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Sunday 14th April 2013

The final day of racing at Les Voiles de St. Barth served up lively conditions for the fleet, with 20+ knots of wind whipping up four- to six-foot seas.  The race committee sent the Maxi/Racing, Maxi, and Spinnaker 1 and 2 classes on a 17 nautical mile course along the western side of the island, somewhat protected by the lee of the land but nevertheless providing shifty conditions. Spinnaker 3, Melges 24, Classic, Non-Spinnaker, and Multihull classes sailed a 26 nautical mile course around the islands off the north and east side of St. Barths, fully exposed to the fresh beeze and ocean swell.

The conditions took their toll on a few boats, starting with Team Island Water World (SXM), Fritz Bus’s Melges 24. The Dutch boat was leading its class on the first downwind leg but dismasted when the backstay let go, ending the St. Maarten team’s chances for winning. Several boats blew out spinnakers and headsails, and the 51-foot Augie Neilsen-designed ketch Saphaedra (USA), raced double-handed by skipper Jamie Enos and first mate Amanda Sparks, retired with the skipper explaining, “Too much wind for an old boat!”

In Maxi/Racing, Jim Swartz’s TP52 Vesper extended its string of bullets to win the class. Swartz said, “This week has been pretty typical: constant wind, 15-17 knots, predictable but shifty, with challenging and nice waves on the backside of the island. Kind of a sailor’s paradise; the race committee does a great job, the people are terrific.”

In the Maxi class, the Swan 80 Selene continued its winning ways, sweeping ahead of Whisper and Idea of London (and the Swan 100 Varsovie, which retired from the regatta after damaging its headstay on the first day of racing).

In the Spinnaker 1 class, the standings going into today were close. Steve Cucchiaro’s Marten 49 Defiance (USA), which had a 1-1-2-2 score line, was feeling the heat fromMusic (RSA), the Swan 53, which posted two wins in yesterday’s racing to trail by a point. Despite sailing a great race, the courses longer reaching legs didn’t suit Defiance, which finished fourth to end up second overall in class.Today’s conditions and course suited the heavier Music; in fact the other Swan 53, Patrick Demarchelier’s Puffy (USA) – with Marc Guillemot, offshore solo sailing legend, helming – also reveled in the breeze and posted a third, their first top three finish all week.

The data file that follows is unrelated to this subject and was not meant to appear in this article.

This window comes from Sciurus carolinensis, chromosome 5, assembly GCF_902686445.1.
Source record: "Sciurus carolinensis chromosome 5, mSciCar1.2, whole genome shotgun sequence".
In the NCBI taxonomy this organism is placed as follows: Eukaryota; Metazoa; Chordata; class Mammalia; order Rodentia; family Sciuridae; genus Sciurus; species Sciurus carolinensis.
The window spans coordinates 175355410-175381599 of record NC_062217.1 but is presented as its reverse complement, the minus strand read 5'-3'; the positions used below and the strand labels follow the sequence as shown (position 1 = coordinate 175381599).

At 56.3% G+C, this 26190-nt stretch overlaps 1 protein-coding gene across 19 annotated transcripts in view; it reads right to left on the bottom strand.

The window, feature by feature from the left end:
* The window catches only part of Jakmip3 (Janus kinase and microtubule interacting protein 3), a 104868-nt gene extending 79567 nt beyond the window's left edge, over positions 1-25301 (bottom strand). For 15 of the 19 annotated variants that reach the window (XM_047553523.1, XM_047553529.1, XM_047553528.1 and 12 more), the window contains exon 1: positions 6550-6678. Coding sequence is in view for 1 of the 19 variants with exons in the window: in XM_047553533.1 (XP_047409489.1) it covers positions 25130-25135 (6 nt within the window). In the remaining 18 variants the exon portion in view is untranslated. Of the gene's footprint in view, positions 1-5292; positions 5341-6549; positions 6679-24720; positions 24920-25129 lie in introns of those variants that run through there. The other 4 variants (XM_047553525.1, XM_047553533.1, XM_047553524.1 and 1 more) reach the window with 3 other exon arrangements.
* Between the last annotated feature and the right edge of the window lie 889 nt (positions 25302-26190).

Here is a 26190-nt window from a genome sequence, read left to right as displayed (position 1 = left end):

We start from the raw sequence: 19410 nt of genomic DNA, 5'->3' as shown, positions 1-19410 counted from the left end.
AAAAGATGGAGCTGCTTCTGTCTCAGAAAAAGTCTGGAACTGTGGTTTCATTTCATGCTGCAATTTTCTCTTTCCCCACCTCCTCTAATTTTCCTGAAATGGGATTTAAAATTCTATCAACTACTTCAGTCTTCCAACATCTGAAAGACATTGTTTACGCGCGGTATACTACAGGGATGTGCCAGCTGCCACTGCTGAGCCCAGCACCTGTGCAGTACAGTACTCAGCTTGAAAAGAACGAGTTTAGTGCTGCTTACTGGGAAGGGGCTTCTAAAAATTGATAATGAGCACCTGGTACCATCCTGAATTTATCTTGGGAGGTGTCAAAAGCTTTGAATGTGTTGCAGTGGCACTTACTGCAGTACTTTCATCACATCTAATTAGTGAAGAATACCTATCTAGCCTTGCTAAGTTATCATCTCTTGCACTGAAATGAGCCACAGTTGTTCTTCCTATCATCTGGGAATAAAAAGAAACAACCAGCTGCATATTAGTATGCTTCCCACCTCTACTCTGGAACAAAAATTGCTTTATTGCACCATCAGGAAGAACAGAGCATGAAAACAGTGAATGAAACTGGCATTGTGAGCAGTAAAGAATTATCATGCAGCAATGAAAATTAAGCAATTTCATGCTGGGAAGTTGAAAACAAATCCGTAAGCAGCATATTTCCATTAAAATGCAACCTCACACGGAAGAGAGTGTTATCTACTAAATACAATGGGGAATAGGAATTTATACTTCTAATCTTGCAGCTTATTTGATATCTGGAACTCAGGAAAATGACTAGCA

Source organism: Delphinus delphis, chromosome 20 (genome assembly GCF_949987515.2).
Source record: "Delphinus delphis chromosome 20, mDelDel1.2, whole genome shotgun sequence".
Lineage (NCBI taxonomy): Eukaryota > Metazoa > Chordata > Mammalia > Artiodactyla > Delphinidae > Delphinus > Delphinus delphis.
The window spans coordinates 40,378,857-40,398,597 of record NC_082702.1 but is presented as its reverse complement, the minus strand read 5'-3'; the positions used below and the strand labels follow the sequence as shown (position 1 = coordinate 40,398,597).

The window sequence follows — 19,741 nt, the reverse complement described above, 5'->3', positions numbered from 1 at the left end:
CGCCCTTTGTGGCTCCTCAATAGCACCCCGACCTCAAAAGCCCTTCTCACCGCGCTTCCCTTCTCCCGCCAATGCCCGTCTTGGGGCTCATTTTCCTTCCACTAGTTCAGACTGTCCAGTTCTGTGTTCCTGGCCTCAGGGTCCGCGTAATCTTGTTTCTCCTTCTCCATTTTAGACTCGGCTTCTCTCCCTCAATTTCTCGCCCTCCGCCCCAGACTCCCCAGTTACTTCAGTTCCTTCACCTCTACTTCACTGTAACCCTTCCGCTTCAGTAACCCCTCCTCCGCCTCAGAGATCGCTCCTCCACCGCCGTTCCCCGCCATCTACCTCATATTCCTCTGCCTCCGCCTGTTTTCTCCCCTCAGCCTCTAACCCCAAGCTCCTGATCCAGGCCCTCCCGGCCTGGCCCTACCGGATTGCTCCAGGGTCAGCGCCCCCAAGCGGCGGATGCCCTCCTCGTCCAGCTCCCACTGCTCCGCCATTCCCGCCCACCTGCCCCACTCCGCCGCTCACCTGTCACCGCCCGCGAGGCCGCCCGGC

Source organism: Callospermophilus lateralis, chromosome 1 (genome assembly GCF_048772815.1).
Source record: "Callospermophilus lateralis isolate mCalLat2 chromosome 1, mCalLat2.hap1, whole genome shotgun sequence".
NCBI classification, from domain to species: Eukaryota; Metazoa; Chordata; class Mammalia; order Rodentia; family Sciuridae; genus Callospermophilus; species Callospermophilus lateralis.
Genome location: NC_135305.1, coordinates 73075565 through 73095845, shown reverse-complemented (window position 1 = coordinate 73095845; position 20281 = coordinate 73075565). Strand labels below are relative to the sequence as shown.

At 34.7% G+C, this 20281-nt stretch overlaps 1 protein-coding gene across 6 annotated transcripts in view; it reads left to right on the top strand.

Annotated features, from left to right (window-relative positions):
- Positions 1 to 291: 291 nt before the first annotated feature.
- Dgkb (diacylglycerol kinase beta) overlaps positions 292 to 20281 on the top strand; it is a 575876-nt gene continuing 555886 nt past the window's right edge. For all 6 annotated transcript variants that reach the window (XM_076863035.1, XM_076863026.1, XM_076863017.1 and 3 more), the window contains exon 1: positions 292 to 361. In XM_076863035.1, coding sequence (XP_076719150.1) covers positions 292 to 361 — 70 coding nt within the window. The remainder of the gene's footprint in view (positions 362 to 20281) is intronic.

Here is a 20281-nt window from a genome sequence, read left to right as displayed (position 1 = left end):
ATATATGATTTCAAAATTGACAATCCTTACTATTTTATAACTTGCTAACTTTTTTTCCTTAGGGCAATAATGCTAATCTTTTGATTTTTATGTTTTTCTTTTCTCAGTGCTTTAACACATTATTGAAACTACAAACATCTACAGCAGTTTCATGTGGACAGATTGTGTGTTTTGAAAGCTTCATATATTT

Dockside post-racing, James Blakemore, Music’s South African skipper, was delighted to find out that Music had saved its time by over a minute to win the day’s race and their class in the regatta. “One of the successes we had was to go around the course without any major mishaps,” said Blakemore, “and so we sailed the course well with a really good all-round performance. Good conditions for us today, because we are a heavy boat and we prefer the stronger winds.  We powered up really well and had a good downwind run at 9 – 12 knots.”

Sergio Sagramoso’s J/122 Lazy Dog (PUR) returned to form, posting a first today to finish three points ahead of Rohan Eamonn’s First 40 Ramanessin (IRL) in Spinnaker 2. The ebullient Puerto Rican sailor said, “This was probably our best season in the Caribbean: we won the Heineken Regatta, BVI Spring Regatta, were 2nd at International Rolex Regatta, and we’ve won this!”
About their competition on Ramanessin, he added, “They were very good. In fact they’ve been giving us headaches, and yesterday they beat us in one race, so we had to be on guard. They are Melges sailors, and they were learning more about the boat every day!”

In the Multihull class, Erick Clement’s 40-foot Dauphine Telecom tried to spoil the 63-foot Nigel Irens-designed Paradox’s (USA) party, and in fact came within one point of the overall leader but Paradox went home with the silver.

In the Classics, Tim Rutter’s 74-foot Frers-designed sloop Heroina (USA) romped around the course all week. The cold-molded boat, built in the mid-1990s by German Frers as his personal yacht, seems to have racing in its lineage with a mast that was given to Frers from America’s Cup challenger Il Moro de Venezia (it was the team’s spare and effectively determined the boat’s size) and a winged keel from Stars and Stripes 1987. The keel was perfect for the shallow draft of Heroina’s home waters on the River Plate in Argentina.

This evening there was a prizegiving dockside in the Les Voiles de St. Barth race village, on the Quai Gral de Gaulle in Gustavia harbor. Race organizers presented top-three finishers in each class with trophies, champagne and other prizes.
Event Sponsor Richard Mille presented Vesper, the winner of the Maxi/Racing class, with a Richard Mille RM028 special edition “Les Voiles de St. Barth” watch.

Event partner Gaastra presented winners with a voucher for team crew gear.

Luxury villa rental management specialist, West Indies Management Company (WIMCO) presented winners in 8 classes (Maxi/Racing, Maxi, Spinnaker 1-2-3, Non-Spinnaker, Classic, Multihull) a week’s stay in a luxury villa in St. Barth. Winners also were presented with magnums of Taittinger champagne and Mount Gay 1703 rhum.

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